"What-about-ism" is a cancer that eats away our rational discourse. It's a rhetorical crutch. It's a logical fallacy. It's a diversionary tactic, a flare of false equivalency shot into the air in the hopes of drawing attention away from the issue at hand.
Which brings us to T.J. Oshie.
The Washington Capitals forward has been tasked with having to explain away the antics of forward Tom Wilson, who was suspended this week for 20 games after running afoul of the NHL Department of Player Safety four times in his past 105 games. In the 2018 Stanley Cup Playoffs, Oshie was asked about Wilson breaking the jaw of Zach Aston-Reese of the Penguins, for which Wilson was suspended three games. Oshie's response: What about Aston-Reese, who needed to be more aware of the freight train coming to collide with him?
On Wednesday, after the Capitals' 7-0 embarrassment of the Boston Bruins on opening night, Oshie was asked about Wilson's latest ban. His response: What about Brad Marchand, who punched up and bloodied an unwilling Lars Eller to earn an instigator and a misconduct?
"I think it's unfortunate for Tom that the league is making an example out of him," Oshie said. "They set the standards, they want to get the dirty stuff out of the game. Which I think at least Tom's play was on the ice and he was hitting the guy that had the puck milliseconds before. And then you see tonight the sucker punches that Lars took in. So they kind of set the standard. Marchand has a history, and we trust that they'll do what they're supposed to do and take care of business."
This was a shrewd bit of deflection, and Oshie's comments ushered in another round of 'What Did Brad Do This Time?' in the media. Because Marchand, like Wilson, has a reputation, and hence is a magnet for such criticism.
So it was with a heavy dose of irony that the Capitals claimed that the league should "take care of" Marchand because of his history, while at the same time arguing that Wilson was unfairly punished due to his own history. "I guess he just has a different rule book, and I think it's garbage, honestly," said forward Devante Smith-Pelly of Wilson.
While there might not be a different rulebook for repeat offenders, there's certainly different rulings for them. When Brendan Shanahan created the Dept. of Player Safety in 2011, one of the foundational tenets was targeting repeat offenders. "A player's history over his career, repeated behavior, certainly plays a very big role. The guys who just do this over and over again have to be dealt with," he said at the time.
But another tenet of the department was attempting to change the behavior of these repeat offenders, which brings us to the fundamental difference between what Brad Marchand did to Eller on Wednesday and what Tom Wilson did to Oskar Sundqvist of the St. Louis Blues last Sunday to earn him a 20-game ban: One is a random offense from an assailant that doesn't have a modus operandi, and the other is another assailant's second predatory hit to the head in the span of 16 games. One is born of hockey's twisted "code," while the other is a violent act that the Dept. of Player Safety exists to remove from the game.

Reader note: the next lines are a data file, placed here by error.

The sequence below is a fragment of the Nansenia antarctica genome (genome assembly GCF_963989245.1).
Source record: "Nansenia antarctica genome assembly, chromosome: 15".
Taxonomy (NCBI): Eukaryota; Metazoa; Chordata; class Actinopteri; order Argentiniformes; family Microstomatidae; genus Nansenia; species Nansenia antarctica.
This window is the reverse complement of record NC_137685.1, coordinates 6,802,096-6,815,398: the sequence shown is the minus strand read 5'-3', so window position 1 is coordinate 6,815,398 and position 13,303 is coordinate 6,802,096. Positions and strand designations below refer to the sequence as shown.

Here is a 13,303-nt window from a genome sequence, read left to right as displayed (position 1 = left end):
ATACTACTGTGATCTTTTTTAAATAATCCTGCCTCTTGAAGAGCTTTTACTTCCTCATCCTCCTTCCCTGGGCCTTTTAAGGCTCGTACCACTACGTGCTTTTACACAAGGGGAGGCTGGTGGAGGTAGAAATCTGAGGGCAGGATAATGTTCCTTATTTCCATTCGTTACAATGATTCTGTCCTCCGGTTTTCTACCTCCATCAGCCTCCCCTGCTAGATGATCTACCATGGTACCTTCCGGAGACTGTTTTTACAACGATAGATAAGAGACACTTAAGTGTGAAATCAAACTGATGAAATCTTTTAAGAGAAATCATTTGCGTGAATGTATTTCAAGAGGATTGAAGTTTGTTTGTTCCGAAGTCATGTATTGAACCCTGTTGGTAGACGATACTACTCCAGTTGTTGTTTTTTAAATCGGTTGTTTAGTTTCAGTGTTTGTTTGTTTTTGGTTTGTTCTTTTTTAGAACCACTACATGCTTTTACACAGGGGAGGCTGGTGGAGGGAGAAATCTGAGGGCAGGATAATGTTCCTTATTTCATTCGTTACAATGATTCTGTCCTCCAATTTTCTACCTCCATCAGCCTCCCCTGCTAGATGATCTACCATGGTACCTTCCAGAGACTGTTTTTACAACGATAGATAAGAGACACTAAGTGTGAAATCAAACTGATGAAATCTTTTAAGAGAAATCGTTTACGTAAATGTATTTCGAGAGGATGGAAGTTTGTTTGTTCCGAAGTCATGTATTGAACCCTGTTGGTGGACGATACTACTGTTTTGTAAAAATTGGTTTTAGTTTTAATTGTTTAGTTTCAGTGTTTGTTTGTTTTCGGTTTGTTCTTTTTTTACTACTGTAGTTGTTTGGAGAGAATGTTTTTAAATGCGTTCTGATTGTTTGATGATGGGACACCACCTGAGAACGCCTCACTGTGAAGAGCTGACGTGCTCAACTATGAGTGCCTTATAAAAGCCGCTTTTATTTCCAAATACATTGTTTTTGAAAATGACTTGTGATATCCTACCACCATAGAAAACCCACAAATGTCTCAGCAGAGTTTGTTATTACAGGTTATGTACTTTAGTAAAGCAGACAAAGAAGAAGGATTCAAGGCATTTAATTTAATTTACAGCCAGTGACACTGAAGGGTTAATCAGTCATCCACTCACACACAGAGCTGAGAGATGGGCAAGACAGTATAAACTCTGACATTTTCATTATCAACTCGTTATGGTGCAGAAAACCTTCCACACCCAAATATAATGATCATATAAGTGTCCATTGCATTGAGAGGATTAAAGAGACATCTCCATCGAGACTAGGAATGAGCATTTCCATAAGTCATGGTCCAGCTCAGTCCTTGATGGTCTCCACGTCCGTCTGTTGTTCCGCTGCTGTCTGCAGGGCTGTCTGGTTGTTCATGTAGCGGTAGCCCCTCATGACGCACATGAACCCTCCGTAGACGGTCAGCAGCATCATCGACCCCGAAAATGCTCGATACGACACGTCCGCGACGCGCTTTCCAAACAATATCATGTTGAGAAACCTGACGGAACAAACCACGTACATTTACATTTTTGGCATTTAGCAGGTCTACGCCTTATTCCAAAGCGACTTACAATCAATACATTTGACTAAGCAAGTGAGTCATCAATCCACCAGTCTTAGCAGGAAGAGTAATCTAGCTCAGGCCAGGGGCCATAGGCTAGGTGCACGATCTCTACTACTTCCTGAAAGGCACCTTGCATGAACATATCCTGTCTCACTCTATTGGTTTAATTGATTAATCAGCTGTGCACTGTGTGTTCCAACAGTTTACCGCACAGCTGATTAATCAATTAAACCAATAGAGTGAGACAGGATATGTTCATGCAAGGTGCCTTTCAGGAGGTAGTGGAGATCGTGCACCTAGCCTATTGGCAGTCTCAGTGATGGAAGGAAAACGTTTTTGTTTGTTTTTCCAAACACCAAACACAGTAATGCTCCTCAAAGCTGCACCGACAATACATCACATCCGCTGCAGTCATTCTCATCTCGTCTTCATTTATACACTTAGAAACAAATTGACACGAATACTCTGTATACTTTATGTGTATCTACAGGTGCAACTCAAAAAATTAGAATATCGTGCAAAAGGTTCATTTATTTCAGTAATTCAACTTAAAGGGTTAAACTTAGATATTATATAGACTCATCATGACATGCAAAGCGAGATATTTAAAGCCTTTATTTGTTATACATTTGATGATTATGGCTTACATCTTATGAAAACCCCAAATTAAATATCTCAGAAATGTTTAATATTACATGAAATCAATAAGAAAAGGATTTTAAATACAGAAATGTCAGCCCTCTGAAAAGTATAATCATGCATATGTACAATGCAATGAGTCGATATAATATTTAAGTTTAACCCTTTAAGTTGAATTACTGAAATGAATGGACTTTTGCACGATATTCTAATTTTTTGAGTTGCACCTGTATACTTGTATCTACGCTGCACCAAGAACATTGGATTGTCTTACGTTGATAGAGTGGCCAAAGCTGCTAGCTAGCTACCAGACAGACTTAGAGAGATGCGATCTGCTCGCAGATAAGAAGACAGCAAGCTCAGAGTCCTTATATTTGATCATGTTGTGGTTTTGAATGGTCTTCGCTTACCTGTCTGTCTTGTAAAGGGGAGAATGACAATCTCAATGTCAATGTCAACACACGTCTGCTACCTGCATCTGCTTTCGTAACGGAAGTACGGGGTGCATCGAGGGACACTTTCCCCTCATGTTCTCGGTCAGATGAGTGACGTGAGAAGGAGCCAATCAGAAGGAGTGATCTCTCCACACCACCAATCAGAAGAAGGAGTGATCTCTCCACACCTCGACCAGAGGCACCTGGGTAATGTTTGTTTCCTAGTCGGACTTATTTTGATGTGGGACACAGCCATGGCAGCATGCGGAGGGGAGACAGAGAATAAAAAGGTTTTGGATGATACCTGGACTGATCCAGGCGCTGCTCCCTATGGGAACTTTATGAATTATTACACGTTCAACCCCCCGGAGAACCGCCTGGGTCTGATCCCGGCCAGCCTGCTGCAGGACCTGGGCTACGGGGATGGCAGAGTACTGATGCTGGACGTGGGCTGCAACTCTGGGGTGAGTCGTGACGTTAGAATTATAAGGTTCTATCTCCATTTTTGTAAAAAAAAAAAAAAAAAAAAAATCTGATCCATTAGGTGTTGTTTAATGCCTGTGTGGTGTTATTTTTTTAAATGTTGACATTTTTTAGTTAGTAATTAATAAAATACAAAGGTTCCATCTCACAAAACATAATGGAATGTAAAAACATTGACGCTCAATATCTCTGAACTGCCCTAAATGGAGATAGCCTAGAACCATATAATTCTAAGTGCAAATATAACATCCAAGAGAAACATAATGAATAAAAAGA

Marchand assaulted Eller because, in his estimation, Eller taunted the Bruins bench after scoring the seventh goal in a 7-0 blowout. He ended last season talking about decreasing his face-licking antics to focus on being a better leader, which in the NHL means less licking and more punching. "That's good," Bruins coach Bruce Cassidy said. "He's a proud guy. I think Eller celebrated a little on a 7-0 goal. I think that's his prerogative and Marchy let him know that that's not acceptable."
The league did nothing to Marchand, who had four assists in the Bruins' win on Thursday night. The instigator, the five for fighting and the misconduct penalty sufficed. It's an old-school mentality, but Marchand was asking someone to answer the bell for unsportsmanlike conduct, and Eller refused and suffered the consequences. Player Safety isn't wasting its time with that. It's not like Marchand snapped and attacked someone meekly defending him a preseason game, like Max Domi did in earning his suspension from the NHL.
Marchand has been fined five times and suspended six times, but those offenses are a nefarious buffet. There isn't a specific behavior to correct. He's just a miscreant. But there is a behavior to correct with Wilson.
Melrose: Wilson's 20-game suspension 'fair'
Barry Melrose sees Tom Wilson's 20-game suspension for a high check as "fair" for the NHL, which is trying to crack down on dangerous contact to the head.
He hit Sundqvist in the head. He hit Aston-Reece in the head. He hit Brian Dumoulin of the Penguins in the head, which the league determined was the result of Dumoulin changing his body position. He may have hit Columbus forward Alex Wennberg in the head, but camera angles were inconclusive. He didn't necessarily hit Robert Thomas of the Blues to the head to earn a two-game suspension in Sept. 2017, but the hit was ruled "predatory in nature" by the NHL.
The Sundqvist hit was the last straw: a hit square to the head of a defenseless player. The kind of check that they used to call out the stretchers for before Rule 48 was established. And so the NHL banned him for 20 games, docking him over $1.2 million of his salary, in the hopes that he stops hitting other people in the head. Or at least, at a minimum, with less frequency.
Wilson is appealing, and I'd be surprised if the 20 games isn't reduced by a neutral arbitrator: The leap in games for his suspensions is exceptional, as the NHL admits four bans in just over a year is uncharted territory. Still, it'll remain a considerable suspension, and one that clearly sends a message to Wilson: The next hit to the head will be your last for quite a while.